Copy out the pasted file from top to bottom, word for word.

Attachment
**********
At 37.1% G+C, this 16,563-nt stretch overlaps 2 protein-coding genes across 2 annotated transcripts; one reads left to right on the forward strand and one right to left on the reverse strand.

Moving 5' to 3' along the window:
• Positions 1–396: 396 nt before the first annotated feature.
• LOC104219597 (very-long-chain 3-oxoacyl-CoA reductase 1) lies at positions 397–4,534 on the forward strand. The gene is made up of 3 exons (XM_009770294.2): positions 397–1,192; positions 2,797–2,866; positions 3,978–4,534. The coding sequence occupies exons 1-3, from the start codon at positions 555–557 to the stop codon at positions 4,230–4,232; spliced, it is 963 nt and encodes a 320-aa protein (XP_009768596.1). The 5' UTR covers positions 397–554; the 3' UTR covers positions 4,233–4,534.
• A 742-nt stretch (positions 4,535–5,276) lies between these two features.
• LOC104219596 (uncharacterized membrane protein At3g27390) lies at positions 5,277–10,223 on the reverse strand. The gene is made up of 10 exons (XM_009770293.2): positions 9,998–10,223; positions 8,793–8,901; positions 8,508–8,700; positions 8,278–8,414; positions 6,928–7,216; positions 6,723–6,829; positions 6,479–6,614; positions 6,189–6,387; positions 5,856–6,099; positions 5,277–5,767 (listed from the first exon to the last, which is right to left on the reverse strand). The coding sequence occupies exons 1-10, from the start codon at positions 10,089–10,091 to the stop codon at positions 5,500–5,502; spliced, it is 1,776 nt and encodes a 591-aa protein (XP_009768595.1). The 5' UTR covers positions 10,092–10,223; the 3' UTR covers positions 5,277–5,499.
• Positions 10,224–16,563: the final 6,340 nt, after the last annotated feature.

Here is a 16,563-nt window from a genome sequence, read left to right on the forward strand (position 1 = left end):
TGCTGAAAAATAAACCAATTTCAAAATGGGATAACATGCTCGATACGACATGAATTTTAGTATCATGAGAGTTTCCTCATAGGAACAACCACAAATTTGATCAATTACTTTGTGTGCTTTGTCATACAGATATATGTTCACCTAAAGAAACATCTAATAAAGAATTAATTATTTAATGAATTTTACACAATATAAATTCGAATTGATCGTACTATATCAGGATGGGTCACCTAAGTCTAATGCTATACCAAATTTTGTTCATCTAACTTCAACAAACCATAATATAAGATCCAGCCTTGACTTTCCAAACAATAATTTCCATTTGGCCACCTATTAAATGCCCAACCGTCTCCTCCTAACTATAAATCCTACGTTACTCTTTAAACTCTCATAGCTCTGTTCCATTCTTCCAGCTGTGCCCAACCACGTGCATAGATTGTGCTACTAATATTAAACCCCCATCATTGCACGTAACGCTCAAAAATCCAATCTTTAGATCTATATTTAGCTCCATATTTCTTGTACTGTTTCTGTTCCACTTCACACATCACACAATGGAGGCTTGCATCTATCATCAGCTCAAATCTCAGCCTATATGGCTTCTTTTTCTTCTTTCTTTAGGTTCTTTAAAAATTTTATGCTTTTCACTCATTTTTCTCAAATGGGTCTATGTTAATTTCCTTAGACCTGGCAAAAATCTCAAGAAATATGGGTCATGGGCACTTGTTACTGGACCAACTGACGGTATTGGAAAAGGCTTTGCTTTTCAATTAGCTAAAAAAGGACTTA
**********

At 37.1% G+C, this 16,563-nt stretch overlaps 2 protein-coding genes across 2 annotated transcripts; one reads left to right on the forward strand and one right to left on the reverse strand.

Moving 5' to 3' along the window:
• Positions 1–396: 396 nt before the first annotated feature.
• LOC104219597 (very-long-chain 3-oxoacyl-CoA reductase 1) lies at positions 397–4,534 on the forward strand. The gene is made up of 3 exons (XM_009770294.2): positions 397–1,192; positions 2,797–2,866; positions 3,978–4,534. The coding sequence occupies exons 1-3, from the start codon at positions 555–557 to the stop codon at positions 4,230–4,232; spliced, it is 963 nt and encodes a 320-aa protein (XP_009768596.1). The 5' UTR covers positions 397–554; the 3' UTR covers positions 4,233–4,534.
• A 742-nt stretch (positions 4,535–5,276) lies between these two features.
• LOC104219596 (uncharacterized membrane protein At3g27390) lies at positions 5,277–10,223 on the reverse strand. The gene is made up of 10 exons (XM_009770293.2): positions 9,998–10,223; positions 8,793–8,901; positions 8,508–8,700; positions 8,278–8,414; positions 6,928–7,216; positions 6,723–6,829; positions 6,479–6,614; positions 6,189–6,387; positions 5,856–6,099; positions 5,277–5,767 (listed from the first exon to the last, which is right to left on the reverse strand). The coding sequence occupies exons 1-10, from the start codon at positions 10,089–10,091 to the stop codon at positions 5,500–5,502; spliced, it is 1,776 nt and encodes a 591-aa protein (XP_009768595.1). The 5' UTR covers positions 10,092–10,223; the 3' UTR covers positions 5,277–5,499.
• Positions 10,224–16,563: the final 6,340 nt, after the last annotated feature.

Here is a 16,563-nt window from a genome sequence, read left to right on the forward strand (position 1 = left end):
TGCTGAAAAATAAACCAATTTCAAAATGGGATAACATGCTCGATACGACATGAATTTTAGTATCATGAGAGTTTCCTCATAGGAACAACCACAAATTTGATCAATTACTTTGTGTGCTTTGTCATACAGATATATGTTCACCTAAAGAAACATCTAATAAAGAATTAATTATTTAATGAATTTTACACAATATAAATTCGAATTGATCGTACTATATCAGGATGGGTCACCTAAGTCTAATGCTATACCAAATTTTGTTCATCTAACTTCAACAAACCATAATATAAGATCCAGCCTTGACTTTCCAAACAATAATTTCCATTTGGCCACCTATTAAATGCCCAACCGTCTCCTCCTAACTATAAATCCTACGTTACTCTTTAAACTCTCATAGCTCTGTTCCATTCTTCCAGCTGTGCCCAACCACGTGCATAGATTGTGCTACTAATATTAAACCCCCATCATTGCACGTAACGCTCAAAAATCCAATCTTTAGATCTATATTTAGCTCCATATTTCTTGTACTGTTTCTGTTCCACTTCACACATCACACAATGGAGGCTTGCATCTATCATCAGCTCAAATCTCAGCCTATATGGCTTCTTTTTCTTCTTTCTTTAGGTTCTTTAAAAATTTTATGCTTTTCACTCATTTTTCTCAAATGGGTCTATGTTAATTTCCTTAGACCTGGCAAAAATCTCAAGAAATATGGGTCATGGGCACTTGTTACTGGACCAACTGACGGTATTGGAAAAGGCTTTGCTTTTCAATTAGCTAAAAAAGGACTTA